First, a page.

WinSport is opening its season on Friday for a year unlike any other — but for now, only pass holders will be allowed to participate."No walk-up or day tickets will be available, at least for the foreseeable future," said Dale Oviatt, senior manager of communications for WinSport. "[At least] until we can get a start on things and see how our processes are working."Pass holders are required to book times online with WinSport's reservation system as the organization seeks to control the capacity on the hill.The organization is also seeking to keep numbers down in indoor spaces. When guests arrive, they are asked to put their masks and equipment on and proceed directly to the hill."If you've decided to bring your own lunch, or you just want to warm up, just pop back out to your car, and use that for your items as well," Oviatt said.WATCH | Learn how venues like WinSport's Canada Olympic Park keeps ski runs open and in tip-top shape, even during iffy weather conditions:With the new restrictions announced this week by the Alberta government, Oviatt said WinSport is not allowed to operate warming areas.The hill's food court area will be open, but will follow restaurant guidelines."So, not a lot of indoor space," Oviatt said. "That's why we want you to use your car as your day lodge."Increased security will be onsite, but Oviatt suggested guests not bring valuables to the hill. In a typical season, WinSport sees families come out to watch kids participate in lessons. That will be changed due to the pandemic."We're not allowing any foot traffic or spectators anywhere on snow," Oviatt said. "That's just to keep the physical numbers down on the hill."The organization is requesting guests review all of the hill's COVID-19 protocols before visiting.The tube park at the facility is scheduled to open Dec. 19.
Some property management companies in Windsor-Essex advertise rental properties by marketing them specifically to students even though the Ontario Human Rights Commission makes clear that language which shows a landlord's preference for some people over others should not be used in a rental advertisement.Danielle Gilliard spent months trying to find a place to rent, calling the search "frustrating." She found herself scrolling through multiple rental advertisements, including ones by property management companies.She says if those companies were to stop allowing student-preferential language to be posted in rental advertisements, it may influence individual landlords from doing the same — eliminating any hesitancy that non-students may have from renting out whatever home or unit they like."It discourages you because you're looking for a home for your family — and these people are looking for students."The mother of four said that on multiple occasions, she would be discouraged from applying to rent certain properties since many of them contained language like "great for students.""It makes you feel almost belittled in a way," said Gilliard, who receives government assistance. "I've been denied because I'm not a student and I'm thinking — I have a guaranteed income every month."The Ontario Human Rights Commission states that indicating a rental unit as being "great" or "perfect for students" is the wrong way of writing a rental advertisement since this wording suggests that "the landlord prefers some people over others.,"There's a bit of a grey area and the issue is more about what happens after the advertisement. Students aren't listed as a ground under the Ontario human rights code, meaning that distinguishing between students and non-students in a rental advertisement isn't directly prohibited by the code as long as no subsequent discrimination takes place.But problems can lie with the wording of the ad itself. That's according to Matthew Horner, a senior lawyer with the Ontario Human Rights Commission, who says marketing rentals to students can be deemed "contrary to the code" if a family — or other code-protected groups — can demonstrate they have been pushed out of the opportunity to rent a desired unit."If it turns out that you don't rent to families, you don't rent potentially to racialized people, you don't rent to anybody with a disability, then that would raise the concern of ... [the] seemingly-neutral rule of renting to students, in fact, having an effect on on other code-protected groups."Moreover, if a rental advertisement indicates an "intention to only rent to students," the party responsible for posting the ad runs the risk of having a claim to the human rights tribunal brought against them."[They could] argue that what you are effectively doing is excluding other groups ... and thereby discriminating against them," he said.Company pegs student-preferential language on 'transparency'CBC News reached out to three property management companies in Windsor operating websites which contain student-preferential rental advertisements. Property Hunters refused to comment and Maximum Property Solutions did not respond to email requests.Marda Management, however, did agree to speak with CBC News. When asked if she's aware that the use of student-preferential language in rental advertisements is discouraged by the human rights commission, company CEO Marla Coffin said "we welcome 100 per cent of clientele in 100 per cent of our units.""We absolutely do not discriminate and we are grateful and welcome any and all clientele across the board to all of our units, because our number one goal is to find a great home for each and every individual that looks to live within our system while simultaneously working diligently to achieve the goals of our property owners, which is to avoid vacancies," she said.Coffin pointed to "transparency" regarding the presence of ads for "student rentals" and "student rooms" on Marda Management's website, adding it's all about "being honest and open about the clientele" with whom renters may share space."We do try to be clear with people about what an ideal clientele can be," said Coffin, adding rentals that are advertised as "great for students" don't necessarily mean that they're "only for students."Coffin said she has not received feedback to suggest that non-students have been discouraged about inquiring about a house on Marda's website that's been marketed to students.She added her company would never deny housing to a non-student who could afford to rent a room or home — even if an advertisement indicated preference toward students.Gilliard says whenever she came across a home described as a "student rental," it usually meant there was no way her family would be able to occupy it. She recalled one instance when she attended a home to inquire about renting it only to find out that the bottom floor was already being occupied by students.> It discourages you because you're looking for a home for your family — and these people are looking for students." \- Danielle Gilliard Gilliard finally secured a place to rent after eight months of searching.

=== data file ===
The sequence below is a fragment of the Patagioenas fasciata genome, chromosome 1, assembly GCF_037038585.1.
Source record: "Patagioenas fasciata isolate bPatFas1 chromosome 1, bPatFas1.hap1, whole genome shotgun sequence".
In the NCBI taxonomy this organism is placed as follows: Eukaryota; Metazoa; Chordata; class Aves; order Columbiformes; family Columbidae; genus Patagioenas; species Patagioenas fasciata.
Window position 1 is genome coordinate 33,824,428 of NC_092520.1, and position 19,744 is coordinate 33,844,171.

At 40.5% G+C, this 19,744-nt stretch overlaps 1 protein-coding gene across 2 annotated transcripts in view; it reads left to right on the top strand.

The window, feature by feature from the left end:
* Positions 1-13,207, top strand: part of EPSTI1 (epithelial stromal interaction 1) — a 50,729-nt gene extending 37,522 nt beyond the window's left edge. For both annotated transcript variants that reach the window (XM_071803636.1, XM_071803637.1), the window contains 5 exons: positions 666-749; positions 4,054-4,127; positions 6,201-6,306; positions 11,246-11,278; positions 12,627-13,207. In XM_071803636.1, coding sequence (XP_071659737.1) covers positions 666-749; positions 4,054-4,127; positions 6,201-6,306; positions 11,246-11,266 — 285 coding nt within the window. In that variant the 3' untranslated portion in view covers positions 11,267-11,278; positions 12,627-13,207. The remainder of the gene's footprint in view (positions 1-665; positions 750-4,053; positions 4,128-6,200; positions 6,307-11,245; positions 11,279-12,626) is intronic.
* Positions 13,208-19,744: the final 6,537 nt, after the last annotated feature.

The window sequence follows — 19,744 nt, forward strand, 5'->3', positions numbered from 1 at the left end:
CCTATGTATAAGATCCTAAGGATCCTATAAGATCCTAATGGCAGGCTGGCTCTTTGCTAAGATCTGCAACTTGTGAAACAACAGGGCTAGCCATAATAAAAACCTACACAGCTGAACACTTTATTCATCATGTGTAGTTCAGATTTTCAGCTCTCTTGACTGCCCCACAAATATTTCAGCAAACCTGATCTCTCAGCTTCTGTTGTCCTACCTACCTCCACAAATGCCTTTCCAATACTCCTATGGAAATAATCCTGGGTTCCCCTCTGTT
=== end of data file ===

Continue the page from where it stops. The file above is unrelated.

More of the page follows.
Just when you thought 2020 couldn't get worse, it turns out southern Saskatchewan's mouse population is exploding.The phones at Poulin's Pest Control in Regina have been ringing off the hook, said general manager Shawn Sherwood.He said this has been the busiest year for mice complaints that he has seen in two decades.That goes for residential calls and insurance claims."We clean trailers and cars that have had mice in them," Sherwood said. "Normally we will see them starting in March or April, and we'll be done by July. We're doing one tomorrow."And the problem isn't localized to just the Queen City.Sherwood said the company's Saskatoon office is seeing similar infestations.Jan Shadick, who runs Living Sky Wildlife Rehabilitation in Saskatoon, said one way youu can tell there's been a bounty of mice is that last spring, birds who feed on the rodents had a large brood."When they're struggling to feed themselves, they're not going to have a whole bunch of babies that they know that they can't feed," Shadick said.On the downside, she says her research shows while bird numbers went up this year, so did the number of birds injured in traps. "We went from sort of one sticky trap last year to seven this year, so it's a huge increase," Shadick said. "We had four snap-trapped birds last year and seven this year. "We had one that came in, and [the trap] had actually caught on the beak of the bird and just broken it."That being said, when it comes to getting rid of mice, Shadick prefers people use snap traps."When they work, they're incredibly effective and quick and humane."But why are there are so many mice this year? That's hard to explain, but both Shadick and Sherwood said the increase is abnormal. Spikes like this usually happen when there's been a lot of snow the winter before — but that isn't the case this year in Saskatchewan. Sherwood has a simpler explanation. "People ask me, 'Why are we seeing so many mice?' It's 2020, man. What do you expect?"